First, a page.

3 Matching Annotations
  1. Jul 2023
    1. The rhythmic structure of the melody is interesting hypermetrically: in mm. 1–4, thehypermetric downbeat occurs in mm. 1 and 3 and emphasizes ^5 as the melodic anchor.The continuation of the phrase features a less regular hypermetric organization withmetrical downbeats occurring in mm. 5, 6, and 7. This hypermetric organization cor-roborates yet another characteristic of contrafacts, namely that they have a fairly irregularand purposefully unpredictable phrase structure. The irregular hypermetric organizationof the A section is balanced by a symmetrical unfolding of hypermetric two-bar phrasesin the bridge
  2. Jun 2023
    1. With the exception of the blues, the rhythm changes progression is probably the mostimportant chord progression in jazz. The term “rhythm changes” refers to a 32-bar AABAform based on the harmonic structure of “I Got Rhythm” by George and Ira Gershwin.The song appeared in the Aarons and Freedley production Girl Crazy (1930) andoriginally featured a 34-bar AABA form with a two-bar extension in the last A section.The two-bar extension was eventually cut and the chord changes of the last A sectionreplicated those from the second A. A newly composed line based on the rhythm changesprogression is known as a contrafact. The enormous popularity of rhythm changes hasbeen well documented by an ever-increasing number of composed contrafacts andrecordings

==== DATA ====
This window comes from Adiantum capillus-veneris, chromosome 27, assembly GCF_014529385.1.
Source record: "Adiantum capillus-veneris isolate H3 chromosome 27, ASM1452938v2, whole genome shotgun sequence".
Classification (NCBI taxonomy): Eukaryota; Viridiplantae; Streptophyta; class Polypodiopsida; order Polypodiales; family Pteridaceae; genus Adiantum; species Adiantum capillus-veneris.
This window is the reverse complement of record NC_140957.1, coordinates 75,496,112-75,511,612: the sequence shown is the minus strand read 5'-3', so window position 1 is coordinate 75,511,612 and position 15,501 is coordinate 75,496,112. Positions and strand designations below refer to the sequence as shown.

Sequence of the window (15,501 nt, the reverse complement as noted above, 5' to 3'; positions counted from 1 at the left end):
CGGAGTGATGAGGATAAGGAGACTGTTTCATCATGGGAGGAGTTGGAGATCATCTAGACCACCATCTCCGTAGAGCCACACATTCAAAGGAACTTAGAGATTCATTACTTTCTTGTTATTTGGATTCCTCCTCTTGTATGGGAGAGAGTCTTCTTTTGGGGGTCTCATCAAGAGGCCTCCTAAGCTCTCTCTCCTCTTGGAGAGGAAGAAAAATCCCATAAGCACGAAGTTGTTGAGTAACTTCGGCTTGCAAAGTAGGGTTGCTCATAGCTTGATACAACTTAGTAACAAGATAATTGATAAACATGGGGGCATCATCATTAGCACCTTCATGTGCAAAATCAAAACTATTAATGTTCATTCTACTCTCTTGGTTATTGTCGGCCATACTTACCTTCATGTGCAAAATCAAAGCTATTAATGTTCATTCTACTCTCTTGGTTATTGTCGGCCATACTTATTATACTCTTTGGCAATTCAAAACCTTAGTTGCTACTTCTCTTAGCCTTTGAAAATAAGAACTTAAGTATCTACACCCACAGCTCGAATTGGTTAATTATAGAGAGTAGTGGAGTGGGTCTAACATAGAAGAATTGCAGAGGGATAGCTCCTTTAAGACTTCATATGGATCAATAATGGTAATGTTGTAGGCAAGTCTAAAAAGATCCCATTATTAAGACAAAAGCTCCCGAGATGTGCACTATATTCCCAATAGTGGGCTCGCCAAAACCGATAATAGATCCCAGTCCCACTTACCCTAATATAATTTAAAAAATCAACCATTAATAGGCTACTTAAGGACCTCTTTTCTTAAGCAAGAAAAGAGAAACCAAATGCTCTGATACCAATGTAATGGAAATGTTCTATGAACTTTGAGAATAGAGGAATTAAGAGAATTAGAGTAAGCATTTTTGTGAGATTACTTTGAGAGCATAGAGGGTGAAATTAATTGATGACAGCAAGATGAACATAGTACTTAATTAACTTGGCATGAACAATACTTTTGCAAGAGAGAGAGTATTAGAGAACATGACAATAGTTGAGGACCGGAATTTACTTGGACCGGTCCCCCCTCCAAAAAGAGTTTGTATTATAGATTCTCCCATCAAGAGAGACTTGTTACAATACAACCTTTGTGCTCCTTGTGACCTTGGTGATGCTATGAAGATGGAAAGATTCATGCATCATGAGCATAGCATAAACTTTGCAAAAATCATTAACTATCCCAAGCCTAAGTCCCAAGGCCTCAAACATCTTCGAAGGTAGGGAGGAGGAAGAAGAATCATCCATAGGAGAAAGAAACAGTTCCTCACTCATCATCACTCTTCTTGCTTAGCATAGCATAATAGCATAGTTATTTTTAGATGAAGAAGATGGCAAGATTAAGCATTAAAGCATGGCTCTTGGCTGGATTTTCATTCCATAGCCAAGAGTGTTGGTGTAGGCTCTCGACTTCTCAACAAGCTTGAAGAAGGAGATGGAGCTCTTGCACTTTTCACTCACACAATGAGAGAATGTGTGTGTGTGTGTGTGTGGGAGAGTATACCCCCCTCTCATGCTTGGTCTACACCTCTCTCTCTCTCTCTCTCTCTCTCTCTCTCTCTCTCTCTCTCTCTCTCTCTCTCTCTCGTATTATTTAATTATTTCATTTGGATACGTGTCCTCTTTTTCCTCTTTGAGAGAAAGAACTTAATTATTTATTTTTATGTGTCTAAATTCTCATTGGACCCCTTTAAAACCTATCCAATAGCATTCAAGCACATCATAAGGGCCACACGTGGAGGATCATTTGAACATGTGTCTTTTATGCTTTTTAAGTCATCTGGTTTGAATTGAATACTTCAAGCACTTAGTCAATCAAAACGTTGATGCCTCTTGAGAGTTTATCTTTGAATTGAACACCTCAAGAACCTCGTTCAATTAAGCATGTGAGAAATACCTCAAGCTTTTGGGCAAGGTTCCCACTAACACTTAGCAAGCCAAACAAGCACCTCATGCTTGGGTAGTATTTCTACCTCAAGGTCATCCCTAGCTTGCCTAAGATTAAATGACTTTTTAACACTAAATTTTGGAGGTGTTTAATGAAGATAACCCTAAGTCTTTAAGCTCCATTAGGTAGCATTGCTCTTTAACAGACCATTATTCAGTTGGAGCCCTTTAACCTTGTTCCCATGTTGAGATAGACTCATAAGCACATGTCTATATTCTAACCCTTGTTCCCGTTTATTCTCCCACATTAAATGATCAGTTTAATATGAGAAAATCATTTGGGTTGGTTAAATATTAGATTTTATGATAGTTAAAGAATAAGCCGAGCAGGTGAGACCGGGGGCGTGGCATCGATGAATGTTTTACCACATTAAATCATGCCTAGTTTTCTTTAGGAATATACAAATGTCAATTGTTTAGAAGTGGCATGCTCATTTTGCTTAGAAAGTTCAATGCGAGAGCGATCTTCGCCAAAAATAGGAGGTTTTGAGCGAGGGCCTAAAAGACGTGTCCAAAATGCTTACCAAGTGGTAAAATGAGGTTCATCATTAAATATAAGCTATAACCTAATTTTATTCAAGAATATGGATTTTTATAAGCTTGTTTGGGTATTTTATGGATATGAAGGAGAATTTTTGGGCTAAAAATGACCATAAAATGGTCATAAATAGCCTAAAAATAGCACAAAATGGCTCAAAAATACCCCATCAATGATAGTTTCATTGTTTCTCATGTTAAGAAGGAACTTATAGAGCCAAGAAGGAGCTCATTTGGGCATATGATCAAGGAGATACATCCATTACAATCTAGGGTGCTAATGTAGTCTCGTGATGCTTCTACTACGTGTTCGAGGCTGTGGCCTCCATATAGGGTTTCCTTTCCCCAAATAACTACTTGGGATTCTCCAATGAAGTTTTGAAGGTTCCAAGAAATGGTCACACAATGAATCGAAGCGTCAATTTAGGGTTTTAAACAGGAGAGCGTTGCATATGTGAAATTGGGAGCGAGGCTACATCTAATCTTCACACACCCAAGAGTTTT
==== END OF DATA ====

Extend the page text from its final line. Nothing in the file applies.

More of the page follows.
2. Charlie Parker wrote a number of contrafacts on rhythm changes among which “Moosethe Mooche,” shown in Figure 19.1, is one of the most well known